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Page:Southern Historical Society Papers volume 31.djvu/376

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368 Southern Historical Society Papers.

mules, had been left in ihe middle of the current with the body and hind axle of the wagon, the mules and front gear having made the opposite shore in safety, I realized the old woman's tale had at least a sprinkling of truth and warning in it.

Detaching the lines, however, from the mules, and succeeding in casting one end to Phil, I drew him and the floating wagon safely to shore.

On the remainder of the journey, however, I could not induce him to cross a swollen stream. Uncle John remained at the old home and was kindly cared for by the family until April, 1884, when death claimed him for his own, he having survived my father about one year.

Phil, after a long sickness, died on October i, 1899, and is buried near-by the spot that witnessed his boyhood sports. Overton re- turned home with the Timberlakes and met death by an accident, while Tom married and moved West.

Carter, however, still lives in the vicinity. After the war he mar- ried at his home, but his wife died many years ago, and he has since lived a widower.

About two years ago he came to my office and informed me he was going to be married again, and wished me to accompany him to the clerk's office to get a license. I called with him, and while the clerk was preparing the license I returned to my office. Some ten days after he again called, and as I was about extending congratula- tions he informed me that the license was " no good," and the min- ister refused to tie the knot, and now the girl had gone back on him.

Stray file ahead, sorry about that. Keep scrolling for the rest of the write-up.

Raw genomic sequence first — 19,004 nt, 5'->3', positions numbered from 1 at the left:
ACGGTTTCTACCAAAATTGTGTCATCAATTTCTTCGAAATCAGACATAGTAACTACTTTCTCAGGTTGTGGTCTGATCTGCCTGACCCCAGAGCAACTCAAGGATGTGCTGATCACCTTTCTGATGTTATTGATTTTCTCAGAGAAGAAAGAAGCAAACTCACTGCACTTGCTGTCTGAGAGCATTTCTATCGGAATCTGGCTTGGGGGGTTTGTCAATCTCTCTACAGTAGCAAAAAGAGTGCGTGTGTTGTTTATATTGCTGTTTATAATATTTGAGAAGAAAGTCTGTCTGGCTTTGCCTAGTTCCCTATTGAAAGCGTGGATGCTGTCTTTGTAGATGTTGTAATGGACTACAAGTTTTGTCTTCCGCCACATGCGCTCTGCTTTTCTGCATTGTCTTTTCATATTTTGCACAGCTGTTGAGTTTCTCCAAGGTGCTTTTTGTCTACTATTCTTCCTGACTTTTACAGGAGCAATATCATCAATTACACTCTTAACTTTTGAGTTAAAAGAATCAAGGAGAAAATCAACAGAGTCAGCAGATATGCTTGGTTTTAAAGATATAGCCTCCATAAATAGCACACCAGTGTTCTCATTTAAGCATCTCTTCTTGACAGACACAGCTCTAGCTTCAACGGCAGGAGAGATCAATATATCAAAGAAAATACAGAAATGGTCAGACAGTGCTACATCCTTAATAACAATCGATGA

I examined the license and found the clerk had neglected to affix his signature or seal.

He wished to know if he could not recover damages of the clerk. I dissuaded him from such a couse, thinking there was about as much benefit accruing from the clerk's omission, and the matter was finally adjusted by the clerk returning the fee. Having concluded his set- tlement, he went on his way rejoicing more in the recovery of his fee than sorrowing at the loss of a wife.

Slavery had its evil and its good. The master and the slave "were lovely and pleasant in their lives, and in their death they were not divided."

The emancipation proclamation has been sounded. The carpet- bagger-scalawag and Northern missionary has come, have done their worst and departed.

Above the wreck, ruin and desolation produced, the unity and